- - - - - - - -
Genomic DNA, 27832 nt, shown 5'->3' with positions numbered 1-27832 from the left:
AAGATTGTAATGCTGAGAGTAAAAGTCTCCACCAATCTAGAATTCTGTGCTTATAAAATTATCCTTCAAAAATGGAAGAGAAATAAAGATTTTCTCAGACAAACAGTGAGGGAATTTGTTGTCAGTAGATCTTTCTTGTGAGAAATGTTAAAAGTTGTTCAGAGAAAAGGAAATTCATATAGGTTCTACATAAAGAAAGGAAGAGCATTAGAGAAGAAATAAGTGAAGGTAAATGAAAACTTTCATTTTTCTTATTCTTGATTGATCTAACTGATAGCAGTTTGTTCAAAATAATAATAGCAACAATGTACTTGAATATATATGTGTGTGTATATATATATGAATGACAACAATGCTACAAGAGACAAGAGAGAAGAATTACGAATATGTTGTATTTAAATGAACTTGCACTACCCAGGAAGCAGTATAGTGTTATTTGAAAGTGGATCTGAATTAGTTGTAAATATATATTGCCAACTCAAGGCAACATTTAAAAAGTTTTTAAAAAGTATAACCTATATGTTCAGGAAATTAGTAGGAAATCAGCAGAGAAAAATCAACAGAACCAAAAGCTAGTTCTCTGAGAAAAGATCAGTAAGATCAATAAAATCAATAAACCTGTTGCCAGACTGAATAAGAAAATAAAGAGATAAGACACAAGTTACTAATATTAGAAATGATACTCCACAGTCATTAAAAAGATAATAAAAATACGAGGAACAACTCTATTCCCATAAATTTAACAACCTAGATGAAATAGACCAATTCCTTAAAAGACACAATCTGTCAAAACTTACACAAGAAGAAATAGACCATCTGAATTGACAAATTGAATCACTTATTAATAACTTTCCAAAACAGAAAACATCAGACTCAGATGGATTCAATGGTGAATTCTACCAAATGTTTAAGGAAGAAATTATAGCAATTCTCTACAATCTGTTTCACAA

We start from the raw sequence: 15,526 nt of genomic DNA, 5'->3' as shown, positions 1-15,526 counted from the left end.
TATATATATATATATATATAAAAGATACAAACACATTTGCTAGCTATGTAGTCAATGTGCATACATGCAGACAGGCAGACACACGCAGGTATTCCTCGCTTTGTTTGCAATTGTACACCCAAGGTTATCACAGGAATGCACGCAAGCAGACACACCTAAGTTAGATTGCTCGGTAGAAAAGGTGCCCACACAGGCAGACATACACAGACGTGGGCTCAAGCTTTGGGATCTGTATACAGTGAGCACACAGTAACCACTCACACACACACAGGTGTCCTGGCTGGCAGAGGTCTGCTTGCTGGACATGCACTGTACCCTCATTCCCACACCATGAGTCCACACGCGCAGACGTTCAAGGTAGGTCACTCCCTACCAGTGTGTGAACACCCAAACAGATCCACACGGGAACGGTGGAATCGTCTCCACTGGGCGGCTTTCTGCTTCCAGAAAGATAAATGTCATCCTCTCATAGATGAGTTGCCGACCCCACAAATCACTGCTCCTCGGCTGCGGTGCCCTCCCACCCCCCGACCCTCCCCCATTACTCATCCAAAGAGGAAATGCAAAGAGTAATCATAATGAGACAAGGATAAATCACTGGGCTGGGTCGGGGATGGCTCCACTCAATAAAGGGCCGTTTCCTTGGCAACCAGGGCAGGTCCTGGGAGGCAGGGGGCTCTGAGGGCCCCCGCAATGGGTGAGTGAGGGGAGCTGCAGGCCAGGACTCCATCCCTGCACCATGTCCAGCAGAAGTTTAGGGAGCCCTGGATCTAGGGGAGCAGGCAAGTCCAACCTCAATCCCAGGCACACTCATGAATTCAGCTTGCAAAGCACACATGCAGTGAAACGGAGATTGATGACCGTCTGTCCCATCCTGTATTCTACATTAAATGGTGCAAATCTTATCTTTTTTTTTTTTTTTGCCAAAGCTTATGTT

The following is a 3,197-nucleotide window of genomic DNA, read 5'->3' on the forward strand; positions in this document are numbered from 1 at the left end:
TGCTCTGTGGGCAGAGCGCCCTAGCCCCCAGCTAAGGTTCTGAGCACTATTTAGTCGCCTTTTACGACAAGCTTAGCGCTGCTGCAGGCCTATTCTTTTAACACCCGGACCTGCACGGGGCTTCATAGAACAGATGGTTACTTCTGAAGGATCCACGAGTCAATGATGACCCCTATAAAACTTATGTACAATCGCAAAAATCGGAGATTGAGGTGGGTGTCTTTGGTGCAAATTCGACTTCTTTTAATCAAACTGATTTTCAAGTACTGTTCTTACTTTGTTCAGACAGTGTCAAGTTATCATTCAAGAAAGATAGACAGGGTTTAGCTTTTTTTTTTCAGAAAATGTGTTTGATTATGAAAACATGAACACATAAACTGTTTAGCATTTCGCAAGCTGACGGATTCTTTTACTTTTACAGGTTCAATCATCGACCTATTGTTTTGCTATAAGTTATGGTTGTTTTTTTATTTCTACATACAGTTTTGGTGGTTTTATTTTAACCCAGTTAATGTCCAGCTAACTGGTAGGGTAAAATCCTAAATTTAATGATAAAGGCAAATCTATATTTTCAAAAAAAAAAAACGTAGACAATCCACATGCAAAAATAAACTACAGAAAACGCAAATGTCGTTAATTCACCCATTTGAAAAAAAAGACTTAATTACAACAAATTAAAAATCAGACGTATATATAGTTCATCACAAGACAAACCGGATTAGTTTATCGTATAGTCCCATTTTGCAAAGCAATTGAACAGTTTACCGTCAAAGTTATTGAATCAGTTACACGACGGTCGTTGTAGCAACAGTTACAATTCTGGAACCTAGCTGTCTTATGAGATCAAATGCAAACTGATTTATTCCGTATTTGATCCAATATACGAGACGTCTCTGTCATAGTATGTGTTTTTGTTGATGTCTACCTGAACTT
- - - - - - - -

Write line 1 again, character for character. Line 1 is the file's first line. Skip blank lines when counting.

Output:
Genomic DNA, 27832 nt, shown 5'->3' with positions numbered 1-27832 from the left: